After the NYSE fee structure for proxy distribution was established on a permanent basis in 2002, other SROs adopted similar rules. For example, the NYSE Amex LLC (“Amex”) and the Financial Industry Regulatory Authority, Inc. (“FINRA”) revised their rules (Amex Rule 576, Amex Section 722 of the Amex Company Guide, and NASD IM-2260, respectively) to adopt similar provisions. [128]

b. Notice and Access Model

Neither the NYSE nor any other SRO has established maximum fees that member firms may charge issuers for deliveries of proxy materials using the notice and access method. The majority of broker-dealers have contracts with one proxy service provider to distribute proxies to beneficial owners. [129] If an issuer elects the “notice-only” delivery option for any or all accounts, that proxy service provider currently charges an “Incremental Fee,” ranging from $0.05 to $0.25 per account for positions in excess of 6,000, [130] in addition to the other fees permitted to be charged under NYSE Rule 465. This Incremental Fee is charged to all accounts, even if the issuer has elected to continue “full set” delivery to some accounts. Several issuers have expressed concerns about these fees associated with the notice and access model.

c. Current Practice Regarding Fees Charged

As noted above, broker-dealers generally outsource their delivery obligations to proxy service providers. [131] The proxy service provider enters into a contract with the broker-dealer and acts as a billing and collection agent for that broker-dealer. As such, the proxy service provider bills issuers on behalf of the broker-dealer with which it has contracted, collects the fees from the issuer to which the broker-dealer is entitled pursuant to SRO rules, and pays to the broker-dealer any difference between the fee that the broker-dealer is entitled to collect and the amount that the broker-dealer has agreed to pay the proxy service provider for its services. [132]

It is our understanding that Broadridge currently bills issuers, on behalf of its broker-dealer clients, the maximum fees allowed by NYSE Rule 465. [133] However, we understand that the fees that Broadridge charges its large broker-dealer clients for its services sometimes are less than the maximum NYSE fees charged to issuers on the broker-dealers' behalf, resulting in funds being remitted from Broadridge to a subset of its broker-dealer clients. This practice raises the question as to whether the fees in the NYSE schedule currently reflect “reasonable reimbursement.” While the issuer pays the proxy distribution fees, the issuer has little or no control over the process by which the proxy service provider is selected, the terms of the contract between the broker-dealer and the proxy service provider, or the fees that are incurred through the proxy distribution process.

Several other issues concerning the appropriateness of fees have also been raised in recent years. For example, it is our understanding that, once a paper mailing is suppressed, the securities intermediary, or its agent, collects the Incentive Fee, not only for the year in which the shareholder makes that election, but also for every subsequent year, even though the continuing role of the securities intermediary, or its agent, in eliminating these paper mailings is limited to keeping track of the shareholder's election. [134] Further, it is our understanding that, with respect to certain managed accounts, where hundreds or thousands of beneficial owners may delegate their voting decisions to a single investment manager, the Base Mailing Fee and the Incentive Fee are assessed for all accounts, even though only one set of proxy materials is transmitted to the investment manager. [135]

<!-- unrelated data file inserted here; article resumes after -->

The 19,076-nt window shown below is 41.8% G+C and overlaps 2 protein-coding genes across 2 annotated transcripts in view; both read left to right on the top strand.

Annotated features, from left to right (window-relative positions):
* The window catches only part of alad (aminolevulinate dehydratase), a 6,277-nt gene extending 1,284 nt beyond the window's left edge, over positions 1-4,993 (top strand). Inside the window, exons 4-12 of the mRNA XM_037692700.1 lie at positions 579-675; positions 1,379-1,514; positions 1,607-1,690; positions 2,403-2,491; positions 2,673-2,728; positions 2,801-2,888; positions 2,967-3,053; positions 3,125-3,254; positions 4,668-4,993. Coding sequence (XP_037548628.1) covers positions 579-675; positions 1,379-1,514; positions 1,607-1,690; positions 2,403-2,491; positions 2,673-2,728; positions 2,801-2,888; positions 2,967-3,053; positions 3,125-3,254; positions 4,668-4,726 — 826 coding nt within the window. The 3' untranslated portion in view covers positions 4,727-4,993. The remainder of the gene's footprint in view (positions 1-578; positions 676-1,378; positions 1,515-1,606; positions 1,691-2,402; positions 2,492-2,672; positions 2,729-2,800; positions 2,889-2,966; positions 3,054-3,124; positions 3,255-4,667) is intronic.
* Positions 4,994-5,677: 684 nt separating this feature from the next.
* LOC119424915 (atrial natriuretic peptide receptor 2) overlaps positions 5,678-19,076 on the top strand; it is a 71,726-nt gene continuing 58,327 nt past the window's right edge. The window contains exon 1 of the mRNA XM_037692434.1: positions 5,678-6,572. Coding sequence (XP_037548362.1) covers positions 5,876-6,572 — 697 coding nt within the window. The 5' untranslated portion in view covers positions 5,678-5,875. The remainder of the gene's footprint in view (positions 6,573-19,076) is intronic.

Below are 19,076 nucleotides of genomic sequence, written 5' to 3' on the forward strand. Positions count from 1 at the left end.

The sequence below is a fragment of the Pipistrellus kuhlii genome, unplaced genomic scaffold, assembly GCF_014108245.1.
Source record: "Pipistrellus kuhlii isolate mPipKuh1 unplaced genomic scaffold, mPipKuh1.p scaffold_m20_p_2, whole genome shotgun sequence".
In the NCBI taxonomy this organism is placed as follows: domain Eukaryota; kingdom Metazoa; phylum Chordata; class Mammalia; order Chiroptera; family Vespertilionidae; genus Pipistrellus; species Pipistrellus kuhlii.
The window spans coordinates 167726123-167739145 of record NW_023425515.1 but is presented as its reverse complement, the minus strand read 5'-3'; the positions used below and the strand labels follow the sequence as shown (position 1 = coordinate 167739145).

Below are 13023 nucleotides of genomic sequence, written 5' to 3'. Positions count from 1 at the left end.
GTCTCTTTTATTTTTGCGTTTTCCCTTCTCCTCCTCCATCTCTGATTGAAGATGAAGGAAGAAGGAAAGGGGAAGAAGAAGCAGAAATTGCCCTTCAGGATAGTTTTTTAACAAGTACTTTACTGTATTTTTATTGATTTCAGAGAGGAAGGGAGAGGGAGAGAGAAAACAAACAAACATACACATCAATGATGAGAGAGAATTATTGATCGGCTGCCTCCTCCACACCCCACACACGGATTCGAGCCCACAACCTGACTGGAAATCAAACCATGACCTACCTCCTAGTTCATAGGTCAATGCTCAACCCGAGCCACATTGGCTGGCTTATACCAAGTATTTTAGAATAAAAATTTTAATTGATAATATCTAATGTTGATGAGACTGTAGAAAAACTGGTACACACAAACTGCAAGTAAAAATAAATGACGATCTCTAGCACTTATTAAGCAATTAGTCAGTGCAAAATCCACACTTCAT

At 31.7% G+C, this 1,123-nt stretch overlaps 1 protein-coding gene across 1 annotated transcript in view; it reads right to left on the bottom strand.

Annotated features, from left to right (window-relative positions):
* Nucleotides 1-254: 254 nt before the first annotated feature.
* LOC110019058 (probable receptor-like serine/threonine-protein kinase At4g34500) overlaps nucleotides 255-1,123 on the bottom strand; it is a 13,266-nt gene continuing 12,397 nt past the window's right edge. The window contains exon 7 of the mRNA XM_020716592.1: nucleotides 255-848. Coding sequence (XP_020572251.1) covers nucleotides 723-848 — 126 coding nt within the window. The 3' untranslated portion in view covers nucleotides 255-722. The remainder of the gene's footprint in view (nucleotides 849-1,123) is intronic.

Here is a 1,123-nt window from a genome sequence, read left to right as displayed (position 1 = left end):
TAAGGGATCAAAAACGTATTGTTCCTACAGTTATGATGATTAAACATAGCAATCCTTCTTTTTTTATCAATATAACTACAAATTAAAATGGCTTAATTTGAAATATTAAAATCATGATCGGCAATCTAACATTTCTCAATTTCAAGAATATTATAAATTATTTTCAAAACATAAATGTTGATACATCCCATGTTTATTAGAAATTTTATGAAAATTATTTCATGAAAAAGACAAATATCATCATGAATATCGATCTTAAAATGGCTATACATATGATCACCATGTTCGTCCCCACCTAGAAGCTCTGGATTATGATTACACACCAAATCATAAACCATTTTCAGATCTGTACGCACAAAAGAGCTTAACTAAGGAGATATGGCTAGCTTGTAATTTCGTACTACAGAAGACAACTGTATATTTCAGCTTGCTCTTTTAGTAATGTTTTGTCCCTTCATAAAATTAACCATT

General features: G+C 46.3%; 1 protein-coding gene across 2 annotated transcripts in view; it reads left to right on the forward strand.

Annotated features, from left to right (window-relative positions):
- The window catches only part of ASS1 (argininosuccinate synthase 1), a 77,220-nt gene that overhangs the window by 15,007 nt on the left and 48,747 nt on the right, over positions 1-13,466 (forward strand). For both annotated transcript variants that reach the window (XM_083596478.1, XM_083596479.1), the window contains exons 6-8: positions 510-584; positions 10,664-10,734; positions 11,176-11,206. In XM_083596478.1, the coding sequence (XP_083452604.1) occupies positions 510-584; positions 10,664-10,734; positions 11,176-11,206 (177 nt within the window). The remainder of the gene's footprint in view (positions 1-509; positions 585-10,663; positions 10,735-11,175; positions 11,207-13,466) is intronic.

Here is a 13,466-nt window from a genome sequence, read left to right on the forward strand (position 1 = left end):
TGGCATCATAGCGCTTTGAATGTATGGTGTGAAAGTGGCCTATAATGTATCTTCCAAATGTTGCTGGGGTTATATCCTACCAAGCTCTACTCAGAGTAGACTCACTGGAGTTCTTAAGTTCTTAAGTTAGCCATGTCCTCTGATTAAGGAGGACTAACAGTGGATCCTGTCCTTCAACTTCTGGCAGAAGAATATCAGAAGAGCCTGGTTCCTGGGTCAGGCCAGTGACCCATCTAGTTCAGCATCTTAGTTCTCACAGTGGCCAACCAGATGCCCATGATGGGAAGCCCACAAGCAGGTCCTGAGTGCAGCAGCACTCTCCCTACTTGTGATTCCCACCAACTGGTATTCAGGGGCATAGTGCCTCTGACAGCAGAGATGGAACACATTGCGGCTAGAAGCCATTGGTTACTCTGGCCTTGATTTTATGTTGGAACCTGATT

In summary, many issues have been raised about fees, focusing mostly on whether the current fee structure for delivering proxy materials to beneficial owners reflects reasonable rates of reimbursement.

2. Potential Regulatory Responses

We have previously recognized the potential benefits of allowing the marketplace, rather than SRO rules and guidelines, to determine reasonable rates of reimbursement for the distribution of proxy materials. As noted above, at the time of adoption of the current fee structure, we did not expect that the discussion of reasonable rates of reimbursement would end. Rather, we noted that market forces should ultimately determine competitive and reasonable rates of reimbursement, and urged the NYSE to identify ways to achieve this goal, consistent with the continued protection of shareholder voting rights in a competitive marketplace for proxy distribution. [136] While the Proxy Working Group did suggest ways to re-evaluate the NYSE's current fee structure, such as conducting “cost studies, commission audits and surveys of various constituencies involved,” [137] to date those suggestions have not been implemented. A proxy distribution process that fosters competition could give issuers, which are responsible for reimbursing only reasonable proxy distribution costs, more control over that process and remove the Commission and SROs from the business of setting rates. However, we understand that, without a competitive market, there may be a continued need for regulated fees.